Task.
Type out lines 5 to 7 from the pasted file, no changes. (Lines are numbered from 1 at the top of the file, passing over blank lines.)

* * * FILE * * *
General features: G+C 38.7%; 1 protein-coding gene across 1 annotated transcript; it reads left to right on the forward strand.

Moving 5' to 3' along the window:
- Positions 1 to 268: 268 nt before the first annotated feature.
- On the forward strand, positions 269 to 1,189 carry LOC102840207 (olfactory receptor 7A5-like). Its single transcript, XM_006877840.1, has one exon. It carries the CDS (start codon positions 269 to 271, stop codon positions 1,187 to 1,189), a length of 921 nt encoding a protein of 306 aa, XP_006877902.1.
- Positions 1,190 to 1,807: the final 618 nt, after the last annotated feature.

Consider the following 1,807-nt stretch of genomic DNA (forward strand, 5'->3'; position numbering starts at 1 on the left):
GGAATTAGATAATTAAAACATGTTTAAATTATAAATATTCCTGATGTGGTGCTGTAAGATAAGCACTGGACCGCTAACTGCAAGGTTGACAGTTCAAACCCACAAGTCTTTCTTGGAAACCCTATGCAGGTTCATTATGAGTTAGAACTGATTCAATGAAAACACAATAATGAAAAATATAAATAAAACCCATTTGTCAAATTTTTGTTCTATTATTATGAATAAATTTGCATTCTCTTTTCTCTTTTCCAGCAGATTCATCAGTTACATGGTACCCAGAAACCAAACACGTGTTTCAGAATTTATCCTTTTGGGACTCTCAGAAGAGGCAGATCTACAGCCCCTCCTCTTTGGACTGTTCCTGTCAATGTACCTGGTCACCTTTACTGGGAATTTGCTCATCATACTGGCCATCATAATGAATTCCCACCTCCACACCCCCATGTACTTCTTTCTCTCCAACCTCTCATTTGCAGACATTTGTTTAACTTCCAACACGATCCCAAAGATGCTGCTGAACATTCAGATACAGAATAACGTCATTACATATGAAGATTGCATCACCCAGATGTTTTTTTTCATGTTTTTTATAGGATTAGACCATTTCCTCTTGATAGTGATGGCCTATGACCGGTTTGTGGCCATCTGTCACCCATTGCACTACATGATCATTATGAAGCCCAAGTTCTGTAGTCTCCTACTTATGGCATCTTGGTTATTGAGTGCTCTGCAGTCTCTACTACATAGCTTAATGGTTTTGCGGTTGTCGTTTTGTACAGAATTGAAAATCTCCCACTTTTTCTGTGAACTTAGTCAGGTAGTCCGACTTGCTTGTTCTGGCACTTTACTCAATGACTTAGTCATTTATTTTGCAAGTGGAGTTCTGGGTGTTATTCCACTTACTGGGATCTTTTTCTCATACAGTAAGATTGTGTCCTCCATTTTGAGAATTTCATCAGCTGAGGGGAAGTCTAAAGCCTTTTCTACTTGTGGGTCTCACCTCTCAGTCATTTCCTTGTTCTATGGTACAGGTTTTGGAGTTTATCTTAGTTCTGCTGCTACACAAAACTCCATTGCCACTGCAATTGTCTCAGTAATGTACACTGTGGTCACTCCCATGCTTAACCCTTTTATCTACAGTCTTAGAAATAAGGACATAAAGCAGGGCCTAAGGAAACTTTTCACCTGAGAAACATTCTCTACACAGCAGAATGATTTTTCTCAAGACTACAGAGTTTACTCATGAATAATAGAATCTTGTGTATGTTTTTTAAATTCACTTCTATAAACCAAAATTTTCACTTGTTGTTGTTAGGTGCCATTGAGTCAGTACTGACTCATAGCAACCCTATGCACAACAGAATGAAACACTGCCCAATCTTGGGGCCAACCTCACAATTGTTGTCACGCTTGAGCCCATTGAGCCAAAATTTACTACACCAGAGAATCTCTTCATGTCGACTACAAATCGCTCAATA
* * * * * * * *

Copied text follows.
- Positions 1,190 to 1,807: the final 618 nt, after the last annotated feature.

Consider the following 1,807-nt stretch of genomic DNA (forward strand, 5'->3'; position numbering starts at 1 on the left):
GGAATTAGATAATTAAAACATGTTTAAATTATAAATATTCCTGATGTGGTGCTGTAAGATAAGCACTGGACCGCTAACTGCAAGGTTGACAGTTCAAACCCACAAGTCTTTCTTGGAAACCCTATGCAGGTTCATTATGAGTTAGAACTGATTCAATGAAAACACAATAATGAAAAATATAAATAAAACCCATTTGTCAAATTTTTGTTCTATTATTATGAATAAATTTGCATTCTCTTTTCTCTTTTCCAGCAGATTCATCAGTTACATGGTACCCAGAAACCAAACACGTGTTTCAGAATTTATCCTTTTGGGACTCTCAGAAGAGGCAGATCTACAGCCCCTCCTCTTTGGACTGTTCCTGTCAATGTACCTGGTCACCTTTACTGGGAATTTGCTCATCATACTGGCCATCATAATGAATTCCCACCTCCACACCCCCATGTACTTCTTTCTCTCCAACCTCTCATTTGCAGACATTTGTTTAACTTCCAACACGATCCCAAAGATGCTGCTGAACATTCAGATACAGAATAACGTCATTACATATGAAGATTGCATCACCCAGATGTTTTTTTTCATGTTTTTTATAGGATTAGACCATTTCCTCTTGATAGTGATGGCCTATGACCGGTTTGTGGCCATCTGTCACCCATTGCACTACATGATCATTATGAAGCCCAAGTTCTGTAGTCTCCTACTTATGGCATCTTGGTTATTGAGTGCTCTGCAGTCTCTACTACATAGCTTAATGGTTTTGCGGTTGTCGTTTTGTACAGAATTGAAAATCTCCCACTTTTTCTGTGAACTTAGTCAGGTAGTCCGACTTGCTTGTTCTGGCACTTTACTCAATGACTTAGTCATTTATTTTGCAAGTGGAGTTCTGGGTGTTATTCCACTTACTGGGATCTTTTTCTCATACAGTAAGATTGTGTCCTCCATTTTGAGAATTTCATCAGCTGAGGGGAAGTCTAAAGCCTTTTCTACTTGTGGGTCTCACCTCTCAGTCATTTCCTTGTTCTATGGTACAGGTTTTGGAGTTTATCTTAGTTCTGCTGCTACACAAAACTCCATTGCCACTGCAATTGTCTCAGTAATGTACACTGTGGTCACTCCCATGCTTAACCCTTTTATCTACAGTCTTAGAAATAAGGACATAAAGCAGGGCCTAAGGAAACTTTTCACCTGAGAAACATTCTCTACACAGCAGAATGATTTTTCTCAAGACTACAGAGTTTACTCATGAATAATAGAATCTTGTGTATGTTTTTTAAATTCACTTCTATAAACCAAAATTTTCACTTGTTGTTGTTAGGTGCCATTGAGTCAGTACTGACTCATAGCAACCCTATGCACAACAGAATGAAACACTGCCCAATCTTGGGGCCAACCTCACAATTGTTGTCACGCTTGAGCCCATTGAGCCAAAATTTACTACACCAGAGAATCTCTTCATGTCGACTACAAATCGCTCAATA